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This is a great blog post on how infrastructure decisions are made depending on who is paying for them. If they are publicly funded you get one level of infrastructure. If residents have to pay for their own infrastructure, you get a different level. Why do we continue to subsidize suburban development which doesn’t come close to paying for the infrastructure required to serve it?

Granola Shotgun

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Here’s the American Dream. If you can pull together $700,000 you can live large in a beautiful home like one of these. Three car garage. Great room. Massive kitchen. Formal dining room. Four or five bedrooms. Three or four baths. A front lawn. A swimming pool. An exclusive public school district. Privacy. A secure enclave far from big city problems.

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Let’s pull back a bit and get a sense of context. These homes exist in a part of Los Angeles County that’s really far from the city. It’s even far from other far flung suburbs. It’s not just far horizontally. It’s far vertically. This subdivision is so remote that there aren’t any commercial buildings of any kind for several miles. That’s by intentional design. The people who choose to live here self select for a particular lifestyle.

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How much do you think the federal, state, county, and municipal governments spend…

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Traffic congestion is typically the number one complaint about Sebastopol. Being at the crossroads of 2 state highways and given the physical limitations of any expansion to the road network we have to live with what we have. The only way we are going to reduce congestion is to develop in a manner that people are able to reduce their automobile dependence. This reblog of a blog post from Dom’s Plan B blog is a good summary of why congestion is not necessarily a bad thing, and why efforts to improve congestion often do not have the desired outcome.

Dom's Plan B Blog

By Dom Nozzi

April 3, 2010

In my opinion, it is a tactical mistake for those promoting “active (generally non-motorized) transportation” to seek to demonstrate (or otherwise argue) that promoting bicycling, walking, or transit will result in congestion reduction, as my book (The Car is the Enemy of the City) points out.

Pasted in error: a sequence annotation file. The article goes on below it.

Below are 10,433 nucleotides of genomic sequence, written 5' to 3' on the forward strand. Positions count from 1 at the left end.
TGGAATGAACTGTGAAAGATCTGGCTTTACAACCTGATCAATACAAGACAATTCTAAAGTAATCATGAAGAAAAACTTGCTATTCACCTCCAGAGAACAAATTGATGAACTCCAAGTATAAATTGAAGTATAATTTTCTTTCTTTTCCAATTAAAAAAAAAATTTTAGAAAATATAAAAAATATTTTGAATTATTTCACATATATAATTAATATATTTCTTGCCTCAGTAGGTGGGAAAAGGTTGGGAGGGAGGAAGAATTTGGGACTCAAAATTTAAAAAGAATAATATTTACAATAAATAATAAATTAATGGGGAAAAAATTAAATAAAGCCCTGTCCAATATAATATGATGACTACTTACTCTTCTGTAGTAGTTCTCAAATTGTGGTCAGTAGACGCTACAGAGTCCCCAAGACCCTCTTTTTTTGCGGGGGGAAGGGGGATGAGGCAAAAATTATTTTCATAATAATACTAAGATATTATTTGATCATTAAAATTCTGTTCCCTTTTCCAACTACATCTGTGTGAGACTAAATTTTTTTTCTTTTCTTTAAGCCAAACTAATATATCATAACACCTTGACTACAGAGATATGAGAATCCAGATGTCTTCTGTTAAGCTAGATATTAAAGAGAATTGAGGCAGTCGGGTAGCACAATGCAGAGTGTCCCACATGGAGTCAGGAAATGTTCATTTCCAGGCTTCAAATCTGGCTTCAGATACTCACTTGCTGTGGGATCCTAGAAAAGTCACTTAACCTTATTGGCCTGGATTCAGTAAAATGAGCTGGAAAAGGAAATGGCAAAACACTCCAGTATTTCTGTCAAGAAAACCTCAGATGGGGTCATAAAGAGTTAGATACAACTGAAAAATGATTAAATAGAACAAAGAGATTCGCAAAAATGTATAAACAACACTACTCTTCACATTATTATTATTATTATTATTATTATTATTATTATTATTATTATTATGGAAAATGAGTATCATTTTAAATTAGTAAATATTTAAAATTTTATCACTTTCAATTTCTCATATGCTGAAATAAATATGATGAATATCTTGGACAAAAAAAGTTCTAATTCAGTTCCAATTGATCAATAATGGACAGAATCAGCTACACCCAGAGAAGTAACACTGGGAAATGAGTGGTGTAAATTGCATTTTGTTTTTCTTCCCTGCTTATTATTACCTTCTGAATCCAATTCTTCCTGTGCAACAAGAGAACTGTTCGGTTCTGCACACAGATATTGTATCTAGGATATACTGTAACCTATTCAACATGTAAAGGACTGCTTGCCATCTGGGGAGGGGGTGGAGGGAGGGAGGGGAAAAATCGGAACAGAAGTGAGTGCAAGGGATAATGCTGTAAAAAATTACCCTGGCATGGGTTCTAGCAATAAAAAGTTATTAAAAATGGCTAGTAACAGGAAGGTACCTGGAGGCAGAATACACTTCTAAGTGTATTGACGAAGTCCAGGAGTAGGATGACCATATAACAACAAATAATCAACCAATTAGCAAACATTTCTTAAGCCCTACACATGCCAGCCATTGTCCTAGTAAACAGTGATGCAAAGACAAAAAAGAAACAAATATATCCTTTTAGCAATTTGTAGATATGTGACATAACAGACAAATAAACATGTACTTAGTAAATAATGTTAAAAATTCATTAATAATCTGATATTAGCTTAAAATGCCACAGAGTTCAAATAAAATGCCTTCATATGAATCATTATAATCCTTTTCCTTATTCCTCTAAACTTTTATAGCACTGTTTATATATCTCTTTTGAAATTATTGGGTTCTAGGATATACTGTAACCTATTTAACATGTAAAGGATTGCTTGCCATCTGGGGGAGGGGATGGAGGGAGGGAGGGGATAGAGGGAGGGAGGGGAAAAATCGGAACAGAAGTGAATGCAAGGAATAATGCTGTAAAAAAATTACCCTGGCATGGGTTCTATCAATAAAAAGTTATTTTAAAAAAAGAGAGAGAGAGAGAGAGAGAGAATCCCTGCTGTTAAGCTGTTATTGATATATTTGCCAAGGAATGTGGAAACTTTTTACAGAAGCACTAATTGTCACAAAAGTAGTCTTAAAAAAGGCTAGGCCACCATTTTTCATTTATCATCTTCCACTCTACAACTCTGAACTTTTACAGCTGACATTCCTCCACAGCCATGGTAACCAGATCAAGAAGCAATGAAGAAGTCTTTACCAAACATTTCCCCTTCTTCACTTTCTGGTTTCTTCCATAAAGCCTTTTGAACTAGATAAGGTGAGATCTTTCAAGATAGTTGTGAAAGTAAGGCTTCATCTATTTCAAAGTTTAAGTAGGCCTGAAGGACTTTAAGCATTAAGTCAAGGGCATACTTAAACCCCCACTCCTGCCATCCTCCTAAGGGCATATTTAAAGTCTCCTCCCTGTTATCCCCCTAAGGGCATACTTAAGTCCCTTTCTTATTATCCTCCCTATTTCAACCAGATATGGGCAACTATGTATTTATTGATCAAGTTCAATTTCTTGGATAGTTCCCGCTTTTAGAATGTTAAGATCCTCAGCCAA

First, cars consume an enormous amount of space (a person in a car consumes 17 times more space than a person in a chair). That means that only a tiny handful of motorists are needed to congest a street. Which means that nearly all cities worth their salt have a “congestion problem.” And those cities which don’t have such a problem are showing a sign of being sick or otherwise dying, or at least losing attractiveness.

It has been shown over and over again by researchers such as Anthony Downs and Todd Litman that (in any city that…

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A great post about a wasted opportunity. The street along the Santa Rosa Junior College is a mish-mash of low density, car-oriented sprawl. Given the thousands of people that attend and work at the junior college and the adjacent high school it is appalling how we have developed this stretch of Mendocino Ave. This should be a lively mixed-use district. Small local shops on the ground floor with apartments for students above. In addition to the parking lot discussed in the blog, other recent additions to this stretch of road are the culinary center, which completely ignores the street frontage and is oriented to its parking lot and a Chick-Fil-A. The zoning code must prohibit this low-value development. It’s a completely missed opportunity.

Granola Shotgun

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Santa Rosa Junior College is installing another parking lot near campus. No big deal, right? This is a commuter school serving people from all corners of the county. Faculty and students need places to park.

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This parking lot is carefully designed to meet all sorts of requirements. There’s comprehensive handicap accessibility.

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Thoughtful landscaping will include drip irrigation for drought tolerant native plantings.

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Here’s a shade structure on the corner for pedestrians. I have no doubt there will be electric vehicle charging stations and that the lighting will be downward facing to preserve the night sky and view of the stars. As parking lots go this one will be as attractive and well appointed as possible.

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I pulled up some images on Google to see what was there before – three completely unremarkable old buildings. No one will miss them at all now that they’ve been removed. The…

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Orderly, But Dumb

Here is a great blog post of why modern zoning codes prevent implementation of human-scaled urbanism today. In most places, it is simply not legal to build mixed-use walkable neighborhooods.